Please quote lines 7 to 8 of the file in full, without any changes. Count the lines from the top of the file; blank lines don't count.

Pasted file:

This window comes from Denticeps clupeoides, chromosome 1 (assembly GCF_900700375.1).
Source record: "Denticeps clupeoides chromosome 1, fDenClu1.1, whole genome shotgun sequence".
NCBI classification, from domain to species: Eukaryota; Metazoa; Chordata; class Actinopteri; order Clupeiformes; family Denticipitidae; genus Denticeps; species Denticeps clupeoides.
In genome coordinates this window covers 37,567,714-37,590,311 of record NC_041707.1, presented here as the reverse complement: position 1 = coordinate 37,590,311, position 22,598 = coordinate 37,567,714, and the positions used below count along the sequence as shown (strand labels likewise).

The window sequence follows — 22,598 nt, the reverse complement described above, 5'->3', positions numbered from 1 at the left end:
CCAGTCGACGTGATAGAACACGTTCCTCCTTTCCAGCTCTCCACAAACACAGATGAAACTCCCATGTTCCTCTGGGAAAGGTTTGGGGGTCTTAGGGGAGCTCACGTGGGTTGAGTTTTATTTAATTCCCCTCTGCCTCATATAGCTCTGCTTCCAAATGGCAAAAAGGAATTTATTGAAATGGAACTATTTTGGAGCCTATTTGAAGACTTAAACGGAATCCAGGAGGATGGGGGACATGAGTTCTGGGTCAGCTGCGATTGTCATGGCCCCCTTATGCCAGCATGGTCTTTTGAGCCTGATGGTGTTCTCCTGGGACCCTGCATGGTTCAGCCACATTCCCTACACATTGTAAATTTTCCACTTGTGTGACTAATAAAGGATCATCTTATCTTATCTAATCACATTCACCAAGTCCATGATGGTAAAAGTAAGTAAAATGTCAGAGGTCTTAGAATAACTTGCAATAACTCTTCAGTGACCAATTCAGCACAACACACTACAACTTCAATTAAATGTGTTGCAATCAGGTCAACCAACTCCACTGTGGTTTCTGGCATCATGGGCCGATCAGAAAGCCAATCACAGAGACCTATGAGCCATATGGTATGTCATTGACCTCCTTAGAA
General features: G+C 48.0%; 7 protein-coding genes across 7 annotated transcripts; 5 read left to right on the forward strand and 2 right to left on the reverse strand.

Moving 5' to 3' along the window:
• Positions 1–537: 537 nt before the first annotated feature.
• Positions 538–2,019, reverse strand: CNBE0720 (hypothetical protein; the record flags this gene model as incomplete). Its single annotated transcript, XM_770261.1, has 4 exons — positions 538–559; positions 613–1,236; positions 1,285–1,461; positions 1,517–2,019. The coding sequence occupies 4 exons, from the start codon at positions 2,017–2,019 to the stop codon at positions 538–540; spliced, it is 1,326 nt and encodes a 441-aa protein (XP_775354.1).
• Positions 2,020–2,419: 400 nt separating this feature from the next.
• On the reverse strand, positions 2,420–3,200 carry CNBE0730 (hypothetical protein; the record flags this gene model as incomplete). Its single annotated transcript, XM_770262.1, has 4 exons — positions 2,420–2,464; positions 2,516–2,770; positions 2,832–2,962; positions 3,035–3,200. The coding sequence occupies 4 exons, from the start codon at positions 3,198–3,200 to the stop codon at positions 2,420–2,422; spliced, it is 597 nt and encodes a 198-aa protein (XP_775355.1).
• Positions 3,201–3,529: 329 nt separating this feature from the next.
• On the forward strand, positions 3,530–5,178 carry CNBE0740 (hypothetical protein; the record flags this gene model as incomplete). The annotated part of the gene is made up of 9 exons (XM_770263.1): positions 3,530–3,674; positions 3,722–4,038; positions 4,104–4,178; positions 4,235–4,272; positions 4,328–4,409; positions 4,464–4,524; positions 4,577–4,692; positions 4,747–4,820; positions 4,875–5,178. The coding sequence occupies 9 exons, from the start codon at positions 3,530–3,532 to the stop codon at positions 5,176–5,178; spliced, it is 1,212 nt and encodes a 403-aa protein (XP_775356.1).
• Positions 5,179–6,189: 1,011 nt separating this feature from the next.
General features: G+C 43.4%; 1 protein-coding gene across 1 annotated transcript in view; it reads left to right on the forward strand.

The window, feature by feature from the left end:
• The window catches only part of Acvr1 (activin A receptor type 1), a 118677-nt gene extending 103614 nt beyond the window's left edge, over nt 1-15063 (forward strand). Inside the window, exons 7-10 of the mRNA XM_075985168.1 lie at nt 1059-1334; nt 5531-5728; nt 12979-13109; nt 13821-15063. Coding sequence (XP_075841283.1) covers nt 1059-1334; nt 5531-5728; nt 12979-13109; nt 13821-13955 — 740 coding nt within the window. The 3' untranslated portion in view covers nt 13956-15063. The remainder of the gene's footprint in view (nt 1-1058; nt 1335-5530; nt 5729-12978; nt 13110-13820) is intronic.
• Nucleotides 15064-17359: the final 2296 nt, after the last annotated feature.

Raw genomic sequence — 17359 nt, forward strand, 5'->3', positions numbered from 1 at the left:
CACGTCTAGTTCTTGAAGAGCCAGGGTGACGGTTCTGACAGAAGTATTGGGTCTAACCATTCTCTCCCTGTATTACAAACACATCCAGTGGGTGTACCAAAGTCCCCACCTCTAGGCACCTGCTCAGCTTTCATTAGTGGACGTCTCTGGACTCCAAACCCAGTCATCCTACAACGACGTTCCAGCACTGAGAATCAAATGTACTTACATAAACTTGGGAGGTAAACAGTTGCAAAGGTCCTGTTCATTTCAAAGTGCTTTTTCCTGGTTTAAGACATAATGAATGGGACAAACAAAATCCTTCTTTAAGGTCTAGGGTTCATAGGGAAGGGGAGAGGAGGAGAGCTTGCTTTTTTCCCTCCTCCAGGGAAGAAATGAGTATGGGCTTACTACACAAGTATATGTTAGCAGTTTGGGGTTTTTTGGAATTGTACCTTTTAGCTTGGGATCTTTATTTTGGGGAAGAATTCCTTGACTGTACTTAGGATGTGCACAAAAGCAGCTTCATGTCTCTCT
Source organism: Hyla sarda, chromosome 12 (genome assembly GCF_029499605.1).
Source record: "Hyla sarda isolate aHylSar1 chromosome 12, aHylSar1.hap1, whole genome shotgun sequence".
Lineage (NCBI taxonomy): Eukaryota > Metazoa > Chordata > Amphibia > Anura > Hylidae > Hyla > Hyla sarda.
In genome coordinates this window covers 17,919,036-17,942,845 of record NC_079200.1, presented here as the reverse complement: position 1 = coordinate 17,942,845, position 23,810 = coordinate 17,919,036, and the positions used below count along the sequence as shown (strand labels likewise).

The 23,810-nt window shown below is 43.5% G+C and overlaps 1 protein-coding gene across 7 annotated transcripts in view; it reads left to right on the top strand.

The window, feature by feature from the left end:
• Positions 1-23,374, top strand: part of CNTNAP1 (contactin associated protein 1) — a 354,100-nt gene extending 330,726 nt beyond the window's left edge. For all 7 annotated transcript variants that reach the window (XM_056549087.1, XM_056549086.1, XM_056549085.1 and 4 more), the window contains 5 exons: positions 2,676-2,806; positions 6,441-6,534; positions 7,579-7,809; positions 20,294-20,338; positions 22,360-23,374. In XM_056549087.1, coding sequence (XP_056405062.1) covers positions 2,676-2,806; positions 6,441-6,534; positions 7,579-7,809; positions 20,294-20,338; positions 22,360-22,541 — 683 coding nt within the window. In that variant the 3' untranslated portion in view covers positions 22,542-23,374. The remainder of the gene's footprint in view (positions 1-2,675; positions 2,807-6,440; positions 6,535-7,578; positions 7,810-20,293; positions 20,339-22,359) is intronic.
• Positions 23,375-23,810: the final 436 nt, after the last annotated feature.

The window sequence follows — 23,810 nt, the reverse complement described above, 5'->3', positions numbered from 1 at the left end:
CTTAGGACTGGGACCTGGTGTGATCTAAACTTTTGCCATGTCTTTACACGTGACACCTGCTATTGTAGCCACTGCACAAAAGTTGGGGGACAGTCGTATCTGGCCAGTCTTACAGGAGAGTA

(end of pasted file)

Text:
General features: G+C 48.0%; 7 protein-coding genes across 7 annotated transcripts; 5 read left to right on the forward strand and 2 right to left on the reverse strand.

Moving 5' to 3' along the window: